There is such a mythology around ballet, much of it melodramatic and negative. Your level-headedness gives the lie to this narrative of dancers as obsessive characters living in an unhealthy environment.

It’s so over-dramatized in movies. All that sex and drugs and other things. And you know what, I come from Utah. That’s not the world I found when I came to New York. I’m not living this insane life. There’s a kind of glamour to that idea. But I think it’s based on this scene from the ‘70s, with Studio 54 and a lot of partying. We’ve never moved on. I mean, you can find drama anywhere people are passionate about what they do. We are intense people because we care so much about what we're doing and we put so much effort into everything, even if it’s just eight counts of music.

Megan Fairchild with Gonzalo Garcia in “Rubies” from George Balanchine's “Jewels.” Photograph by Erin Baiano

One of the most harrowing sections of your book is when you talk about the crippling anxiety you used to feel about performing and taking on new roles. You talk about even getting anxious about getting anxious, which sounds, well, awful. And, even worse, you used to suffer from sudden fainting spells that would affect you for days.

Yes, I was super intense. There are a number of people in the company who have seen it happen, who watched the fire department come and carry me out of the theater. And I wouldn’t just wake up wondering what happened, I would wake up and start screaming. It was my absolute worst nightmare, like being on the edge of the universe about to fall into oblivion. And that’s why it was so great when I started to feel that this was something I could overcome.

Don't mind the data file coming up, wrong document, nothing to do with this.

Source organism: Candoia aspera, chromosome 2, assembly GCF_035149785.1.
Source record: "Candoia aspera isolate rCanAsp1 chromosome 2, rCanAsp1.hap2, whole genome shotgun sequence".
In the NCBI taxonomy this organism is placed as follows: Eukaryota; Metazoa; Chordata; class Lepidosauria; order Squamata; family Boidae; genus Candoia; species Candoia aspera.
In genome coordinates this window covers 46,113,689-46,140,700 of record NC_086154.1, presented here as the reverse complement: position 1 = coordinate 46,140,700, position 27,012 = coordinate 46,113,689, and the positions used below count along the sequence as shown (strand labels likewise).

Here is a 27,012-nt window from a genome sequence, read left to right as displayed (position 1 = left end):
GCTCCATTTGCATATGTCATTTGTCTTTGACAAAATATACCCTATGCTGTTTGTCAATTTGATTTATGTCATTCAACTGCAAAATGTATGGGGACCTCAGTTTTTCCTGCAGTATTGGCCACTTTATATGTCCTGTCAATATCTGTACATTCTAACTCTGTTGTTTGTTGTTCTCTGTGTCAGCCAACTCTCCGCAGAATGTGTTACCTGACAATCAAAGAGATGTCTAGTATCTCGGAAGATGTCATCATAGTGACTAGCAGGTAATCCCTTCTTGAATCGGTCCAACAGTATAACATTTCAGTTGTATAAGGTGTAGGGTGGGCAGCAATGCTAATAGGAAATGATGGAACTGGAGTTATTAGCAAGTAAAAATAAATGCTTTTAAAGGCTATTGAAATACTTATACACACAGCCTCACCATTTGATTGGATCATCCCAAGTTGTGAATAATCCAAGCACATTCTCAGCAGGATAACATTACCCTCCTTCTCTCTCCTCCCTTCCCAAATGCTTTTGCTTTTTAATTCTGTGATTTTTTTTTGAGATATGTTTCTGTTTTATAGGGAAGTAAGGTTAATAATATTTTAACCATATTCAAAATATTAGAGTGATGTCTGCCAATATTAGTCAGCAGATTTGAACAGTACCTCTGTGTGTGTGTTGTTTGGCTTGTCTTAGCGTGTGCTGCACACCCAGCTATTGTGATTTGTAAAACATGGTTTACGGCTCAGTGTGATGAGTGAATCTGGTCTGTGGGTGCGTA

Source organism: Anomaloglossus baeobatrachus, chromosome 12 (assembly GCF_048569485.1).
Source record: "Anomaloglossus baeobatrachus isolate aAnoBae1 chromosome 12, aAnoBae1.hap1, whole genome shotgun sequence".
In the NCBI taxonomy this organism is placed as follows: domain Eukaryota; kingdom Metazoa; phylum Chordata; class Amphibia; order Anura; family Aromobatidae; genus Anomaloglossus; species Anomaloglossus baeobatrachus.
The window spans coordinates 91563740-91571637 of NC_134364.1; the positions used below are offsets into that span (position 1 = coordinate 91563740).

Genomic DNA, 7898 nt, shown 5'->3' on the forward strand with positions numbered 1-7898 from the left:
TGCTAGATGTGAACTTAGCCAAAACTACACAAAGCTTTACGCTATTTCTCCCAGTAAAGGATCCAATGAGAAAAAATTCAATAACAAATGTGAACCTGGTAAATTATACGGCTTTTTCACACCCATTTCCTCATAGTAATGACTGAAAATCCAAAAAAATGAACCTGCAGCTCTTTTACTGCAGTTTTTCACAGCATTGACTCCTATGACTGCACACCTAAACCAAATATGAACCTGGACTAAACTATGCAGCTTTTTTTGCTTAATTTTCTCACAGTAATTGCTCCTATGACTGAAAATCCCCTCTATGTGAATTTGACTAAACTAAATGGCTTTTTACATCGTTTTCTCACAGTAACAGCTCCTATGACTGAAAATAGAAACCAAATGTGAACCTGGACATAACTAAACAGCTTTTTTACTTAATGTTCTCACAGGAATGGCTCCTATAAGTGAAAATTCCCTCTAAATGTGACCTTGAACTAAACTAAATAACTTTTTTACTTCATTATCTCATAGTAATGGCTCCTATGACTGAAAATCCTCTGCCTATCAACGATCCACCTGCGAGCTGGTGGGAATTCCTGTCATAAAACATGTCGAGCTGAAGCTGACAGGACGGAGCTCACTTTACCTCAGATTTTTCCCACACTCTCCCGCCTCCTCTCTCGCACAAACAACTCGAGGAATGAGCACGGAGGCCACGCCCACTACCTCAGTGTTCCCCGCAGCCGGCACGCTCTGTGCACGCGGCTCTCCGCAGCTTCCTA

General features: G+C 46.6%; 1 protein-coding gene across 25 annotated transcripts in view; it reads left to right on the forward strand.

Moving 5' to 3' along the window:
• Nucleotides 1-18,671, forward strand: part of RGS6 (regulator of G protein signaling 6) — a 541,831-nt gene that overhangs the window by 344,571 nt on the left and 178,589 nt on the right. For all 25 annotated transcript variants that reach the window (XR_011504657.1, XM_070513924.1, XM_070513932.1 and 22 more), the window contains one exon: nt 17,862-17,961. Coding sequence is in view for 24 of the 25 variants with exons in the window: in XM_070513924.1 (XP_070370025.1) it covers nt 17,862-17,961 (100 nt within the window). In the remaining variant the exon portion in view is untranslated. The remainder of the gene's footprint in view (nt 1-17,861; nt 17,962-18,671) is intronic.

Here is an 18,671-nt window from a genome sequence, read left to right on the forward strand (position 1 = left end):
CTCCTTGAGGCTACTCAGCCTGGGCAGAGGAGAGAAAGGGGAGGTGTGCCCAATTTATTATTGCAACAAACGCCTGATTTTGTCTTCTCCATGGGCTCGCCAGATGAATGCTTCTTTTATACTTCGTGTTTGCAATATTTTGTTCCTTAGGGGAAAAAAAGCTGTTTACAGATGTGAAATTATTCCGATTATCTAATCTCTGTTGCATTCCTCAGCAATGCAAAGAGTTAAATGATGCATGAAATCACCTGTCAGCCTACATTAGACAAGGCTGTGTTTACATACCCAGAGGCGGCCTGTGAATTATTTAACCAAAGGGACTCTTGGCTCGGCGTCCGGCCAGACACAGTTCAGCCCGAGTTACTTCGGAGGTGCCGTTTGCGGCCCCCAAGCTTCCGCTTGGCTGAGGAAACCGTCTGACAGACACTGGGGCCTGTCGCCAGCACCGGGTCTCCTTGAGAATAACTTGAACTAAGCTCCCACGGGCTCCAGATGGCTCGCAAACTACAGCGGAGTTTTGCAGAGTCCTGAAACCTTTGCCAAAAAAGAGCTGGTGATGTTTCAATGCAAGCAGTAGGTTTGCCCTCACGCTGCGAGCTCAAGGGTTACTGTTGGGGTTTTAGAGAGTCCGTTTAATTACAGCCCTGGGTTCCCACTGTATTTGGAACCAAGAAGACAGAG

It sounds like learning to meditate was a big part of your recovery.

It changed my life. It’s a way to take my energy and harness it in a way that is really powerful. I wish I had had that at the very beginning of my career when I was struggling, all those years of not feeling that I was capable. It would have helped me so much. The meditating Megan is truly a different person from the person I was before discovering meditation. More dancers should do it, and if I were in charge of a school, it would be part of the curriculum. Inner city kids in Oakland are doing it, judges and police officers do it; there's such great data on how helpful it is in all kinds of professions. Self-regulation helps you to become a much more powerful and formidable presence. I finally feel like I'm able to be the adult I always wanted to be.

How did you get started with meditation?

I was so desperate for something; I knew something wasn't right. And I knew that I should have better control over stressful moments. One day during company class, a chair crashed to the floor and made a loud noise. I dropped to my knees and screamed. I was just so sensitive, and I needed a tool to harness that over-sensitivity.